In January every year I like to look back over my journals and think about where I am in relation to where I’ve been, which is what I’m now going to do, right here. In January every year I also like to breathe air that isn’t inverted. But I can’t, because it isn’t there. In January every year I also like to eat chili with tortilla chips crumbled up in it while I write my Backstage Graffiti column, which I am yummily doing. Two out of three ain’t bad.
I covered this principle of “looking back in order to discover where you are” with scientific precision in a column here eleven years ago. It’s not a prerequisite, but the research-minded may want to review – www.ldsmag.com/article/1/1602 . Also, it’s funnier than this one.
Here we go. This time last year I was immersed in building a new home for Babymoon, my little recording studio (its seventh location), and didn’t write much. I built it of cedar and burlap, which calls up images of Big Bad Wolves huffing and puffing. (I have more hair on my chinny-chin-chin than any pig in literature, but don’t have to swear upon it, because the exterior walls are concrete.) Well, now I’m moved into it and making albums that I keep subtly hinting that you should buy.
Subtle, Schmubtle. So Babymoon-wise I’m ahead of where I was a year ago.
At this time the year before, the sheriff was pinning a note to our cabin door announcing that it was going up for auction on Valentine’s Day. The whole cabin, not just the door. He was really nice and wished us luck. We shook every tree in sight and, along with bringing down a lot of snow on our heads, averted the auction with probably a full twelve hours to spare. Bidders were disappointed-it’s a cute cabin. Seeing as how I’m sitting in it while I type this, I’m real-estatedly ahead of where I was two years ago.
This time in 2010 I was at a “Twelfth Night” party at the home of artist Brian Kershisnik, passing a guitar around between me, him, Peter Breinholt, my son Sam, J. Kirk Richards and his wife Amy, so pretty much status quo. Why would I want to do better than that, anyway?
This time in 2009 I was rehearsing on the set of LDS Motion Pictures for a shoot of our bluegrass Prodigal Son play “Take the Mountain Down.” I’m not rehearsing for anything this January, so theatricallly I was aheader then than I am now.
In January of 2008 I finished writing “Boam and Hammy In the Utah War,” the first of two and 1/4ths historical novels. My journal records me finishing it several times that month. (But when I started it, I only started it once.) Right now I’m writing, at a glacial pace, another novel. It isn’t the final 3/4ths of the third historical novel, but one about a guitar that gets pawned and redeemed (Meridian, December 2009) -so maybe I’m in about the same place on the Pulitzer Prize-pursuit level, only slower.
In January of 2007 I wrote in my journal, “Both rifles and the mahogany Martin guitar are in hock.” (I usually keep the pawning of rifles a secret, because pawning rifles doesn’t evoke any particular sympathy-most people would just say “Why don’t you just sell them outright and be rid of them?” No, I’m wrong-it would evoke the sympathy of hunters and members of necessary well regulated militias (“M.O.N.W.R.M.”s) But what is the sympathy of hunters and M.O.N.W.R.M.s when compared with the sympathy of aesthetes?) As of this point in January, 2013: nothing in hock. I’m way ahead. Of course, it might be because my pawnbroker retired.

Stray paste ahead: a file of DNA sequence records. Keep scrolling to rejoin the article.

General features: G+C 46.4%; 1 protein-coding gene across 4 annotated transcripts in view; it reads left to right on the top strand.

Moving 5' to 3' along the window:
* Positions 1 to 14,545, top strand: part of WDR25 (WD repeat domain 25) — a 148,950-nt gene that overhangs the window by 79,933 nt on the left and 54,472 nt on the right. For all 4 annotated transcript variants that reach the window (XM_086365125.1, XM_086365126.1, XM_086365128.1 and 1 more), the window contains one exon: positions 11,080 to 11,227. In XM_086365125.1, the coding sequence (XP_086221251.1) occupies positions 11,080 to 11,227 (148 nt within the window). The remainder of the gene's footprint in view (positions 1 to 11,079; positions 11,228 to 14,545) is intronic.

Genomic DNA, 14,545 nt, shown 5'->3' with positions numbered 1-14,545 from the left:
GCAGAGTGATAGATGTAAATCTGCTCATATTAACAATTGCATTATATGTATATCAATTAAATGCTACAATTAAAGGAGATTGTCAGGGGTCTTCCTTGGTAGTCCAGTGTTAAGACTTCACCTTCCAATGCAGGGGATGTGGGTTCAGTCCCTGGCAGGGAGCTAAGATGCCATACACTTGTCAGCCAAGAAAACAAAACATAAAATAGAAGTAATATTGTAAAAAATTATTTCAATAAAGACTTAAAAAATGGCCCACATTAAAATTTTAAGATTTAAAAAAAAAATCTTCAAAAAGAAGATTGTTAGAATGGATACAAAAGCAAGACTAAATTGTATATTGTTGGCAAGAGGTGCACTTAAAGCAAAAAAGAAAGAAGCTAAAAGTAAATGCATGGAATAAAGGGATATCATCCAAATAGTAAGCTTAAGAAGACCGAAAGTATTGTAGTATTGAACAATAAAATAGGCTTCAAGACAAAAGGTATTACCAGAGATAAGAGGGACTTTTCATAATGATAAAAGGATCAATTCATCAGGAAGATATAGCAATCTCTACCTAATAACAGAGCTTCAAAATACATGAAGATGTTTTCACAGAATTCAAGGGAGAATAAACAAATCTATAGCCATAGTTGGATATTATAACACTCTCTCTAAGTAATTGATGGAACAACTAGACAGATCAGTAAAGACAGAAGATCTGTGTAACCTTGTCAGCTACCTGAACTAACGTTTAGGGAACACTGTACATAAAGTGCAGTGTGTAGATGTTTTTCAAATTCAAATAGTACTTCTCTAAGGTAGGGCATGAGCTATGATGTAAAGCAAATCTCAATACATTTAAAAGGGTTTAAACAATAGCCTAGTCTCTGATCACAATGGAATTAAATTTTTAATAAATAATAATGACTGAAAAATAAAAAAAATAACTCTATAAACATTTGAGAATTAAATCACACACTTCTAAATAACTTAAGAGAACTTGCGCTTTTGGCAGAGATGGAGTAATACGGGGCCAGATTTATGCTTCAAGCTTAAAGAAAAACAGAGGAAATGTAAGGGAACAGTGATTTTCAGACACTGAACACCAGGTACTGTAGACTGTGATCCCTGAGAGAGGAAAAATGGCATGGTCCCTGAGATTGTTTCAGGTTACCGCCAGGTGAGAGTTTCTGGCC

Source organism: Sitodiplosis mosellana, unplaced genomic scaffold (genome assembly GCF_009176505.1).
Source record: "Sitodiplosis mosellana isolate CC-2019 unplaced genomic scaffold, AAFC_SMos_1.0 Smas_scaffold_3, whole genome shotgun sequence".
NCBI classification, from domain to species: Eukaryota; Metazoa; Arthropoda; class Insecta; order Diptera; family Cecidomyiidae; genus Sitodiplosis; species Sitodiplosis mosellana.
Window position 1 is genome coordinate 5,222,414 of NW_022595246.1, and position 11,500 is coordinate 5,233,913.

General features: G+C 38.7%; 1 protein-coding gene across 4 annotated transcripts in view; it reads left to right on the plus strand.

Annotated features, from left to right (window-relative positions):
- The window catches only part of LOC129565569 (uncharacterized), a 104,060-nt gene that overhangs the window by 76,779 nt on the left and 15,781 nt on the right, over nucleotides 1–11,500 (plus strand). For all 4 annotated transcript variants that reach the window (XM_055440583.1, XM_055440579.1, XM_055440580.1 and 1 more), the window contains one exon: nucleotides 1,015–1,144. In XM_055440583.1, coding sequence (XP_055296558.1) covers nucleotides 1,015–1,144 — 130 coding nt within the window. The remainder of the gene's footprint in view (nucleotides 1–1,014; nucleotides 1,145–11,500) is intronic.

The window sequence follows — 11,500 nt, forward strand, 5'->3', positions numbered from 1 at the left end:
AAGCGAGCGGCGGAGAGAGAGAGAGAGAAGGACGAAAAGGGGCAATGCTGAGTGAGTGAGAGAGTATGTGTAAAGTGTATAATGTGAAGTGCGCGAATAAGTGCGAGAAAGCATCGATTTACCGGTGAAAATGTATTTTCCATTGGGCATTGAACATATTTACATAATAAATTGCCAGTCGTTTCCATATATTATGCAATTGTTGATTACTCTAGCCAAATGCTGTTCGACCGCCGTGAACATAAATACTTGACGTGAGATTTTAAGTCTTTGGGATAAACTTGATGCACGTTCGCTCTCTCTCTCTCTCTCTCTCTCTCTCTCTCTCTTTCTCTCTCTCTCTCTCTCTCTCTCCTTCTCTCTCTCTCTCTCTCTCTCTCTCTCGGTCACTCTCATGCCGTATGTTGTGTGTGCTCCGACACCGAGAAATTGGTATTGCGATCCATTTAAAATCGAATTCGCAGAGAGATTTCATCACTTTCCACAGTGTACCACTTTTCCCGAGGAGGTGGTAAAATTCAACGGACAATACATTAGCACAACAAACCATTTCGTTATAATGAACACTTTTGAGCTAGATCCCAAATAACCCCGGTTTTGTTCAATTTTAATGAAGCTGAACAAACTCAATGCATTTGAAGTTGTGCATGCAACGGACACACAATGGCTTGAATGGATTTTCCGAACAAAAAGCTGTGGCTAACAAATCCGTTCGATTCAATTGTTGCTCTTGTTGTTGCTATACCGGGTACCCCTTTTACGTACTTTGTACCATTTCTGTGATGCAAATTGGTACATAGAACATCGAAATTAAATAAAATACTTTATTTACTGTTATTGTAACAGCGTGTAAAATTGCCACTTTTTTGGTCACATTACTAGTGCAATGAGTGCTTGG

The nearest thing to this date in 2006 is the journal entry, “It is suggested that our lives can magnify our callings, as we bring our very personal experiences and knowledge and imagination to what we are assigned to do. But conversely (or complementarily) our callings can magnify and elevate our lives, making of the most mundane moments opportunities to learn and celebrate and testify.” Pretty doctrinal, but a couple of days later in the volume I found this more typically Backstage Graffiti entry.
14 January 2006
“Wrapped out of a week-long shoot of the story of Esther for the people who make the Liken The Scriptures series for children. I played Esther’s guardian Mordecai-I spent the better part of one shooting day mainly not bowing to the bad guy Haman (played by the very funny Jeff Stevens, who cracked us up even on the gallows-maybe especially on the gallows).
“This was a fun script and a good familiar crew, but what made this work such pleasure (in spite of fourteen and sixteen hour days) is the thoroughly charitable and faithful culture of this company. And there’s a tremendous feeling of family, both spiritually and literally-the scriptwriter and co-director is Dennis Agle, whose wife Suzanne runs craft services (the beloved snack people) and whose daughters work in wardrobe and as production assistants (P.A.’s), and then show up in costume as extras (E’s). Aaron Edson, the composer, lyricist, and other director, defers to his wife as choreographer. Many preparatory phone calls to me came from the Assistant Director, Ken Agle, who is Dennis’s brother, and from Brooke Schaertl, daughter of Mike Schaertl, chief camera, with whom I’ve worked before (his sixteen year old daughter Michelle, a P.A. on this shoot, played my daughter in the video of Saturday’s Warrior when she was three days old. Many more whole families of employees are involved. (I think nepotism is way underrated.) The happy surprise is that everybody does good work!